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This level could determine whether the S&P 500 rally is boom or bust

This could determine whether the S&P 500 rally is boom or bust

The has already seen fireworks this month.

The benchmark index was sitting at records Tuesday after surging to begin the week to net a new all-time high.

One number could determine whether this rally is for real, but it's not the one most pundits are watching, says Miller Tabak equity strategist Matt Maley.

"A lot of people are focused on the 3,000 level which is human nature, it's a big round number," Maley told CNBC's "Trading Nation" on Monday. "But, the most important thing to look for is can it get a more meaningful break. ... It's nosed above to new highs on several different occasions in the last 18 months. But, each time it's kind of rolled back over."

"Right now we need more than a 2% breakout like we've seen in the last couple of times. We need something more in the 3% range and that takes us up to about 3,030 so that's kind of the level I'm looking at," said Maley.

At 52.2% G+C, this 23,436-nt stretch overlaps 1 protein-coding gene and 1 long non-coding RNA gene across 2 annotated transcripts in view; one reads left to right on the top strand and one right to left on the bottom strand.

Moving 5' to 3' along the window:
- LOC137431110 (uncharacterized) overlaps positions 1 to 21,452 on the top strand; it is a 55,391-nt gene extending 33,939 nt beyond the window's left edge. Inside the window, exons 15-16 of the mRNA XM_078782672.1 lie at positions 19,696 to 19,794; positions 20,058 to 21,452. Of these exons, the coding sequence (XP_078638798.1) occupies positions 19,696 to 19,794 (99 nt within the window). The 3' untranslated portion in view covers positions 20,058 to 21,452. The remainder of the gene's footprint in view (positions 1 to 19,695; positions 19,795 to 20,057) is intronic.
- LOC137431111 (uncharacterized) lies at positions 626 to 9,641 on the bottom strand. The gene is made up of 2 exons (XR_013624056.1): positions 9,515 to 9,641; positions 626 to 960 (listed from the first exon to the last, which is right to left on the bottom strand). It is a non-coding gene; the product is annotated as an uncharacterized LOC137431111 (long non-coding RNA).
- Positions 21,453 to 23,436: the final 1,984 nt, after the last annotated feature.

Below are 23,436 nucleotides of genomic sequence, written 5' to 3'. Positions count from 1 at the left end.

The S&P 500 would need to rally 2% to reach 3,030. If it reached that level by year's end, it will have surged 21% in 2019.

"We have the economy weakening a little bit, earnings growth full-year estimates are less than 3% now, we're going to need a kind of prove-me, a show-me [move], and get a more meaningful breakout to show that this market can really move a lot higher," said Maley.

Chad Morganlander, portfolio manager at Washington Crossing Advisors, said stocks should continue to climb with the fundamentals remaining strong.

"We believe that equities at this point do remain well supported. You have a U.S. economic backdrop that is continuing to improve, albeit at a more decelerating rate of 2% to 2.25%. That supports the earnings as well as revenue expectations for the S&P 500 going into 2020," Morganlander said during the same segment.

However, it pays to be selective and to avoid the riskier areas of the market that drove the S&P 500 to these gains, he added.

"We are recommending high-quality investment. Investors should look at sectors like consumer staples and health care and perhaps pare back the more volatile investments at this point," said Morganlander. "Overall, we think that the market could melt a bit higher over the next three to four months."

Consumer staples and health care have underperformed the market so far this year, gaining 15% and 8%, respectively, as the S&P 500 climbed 18%.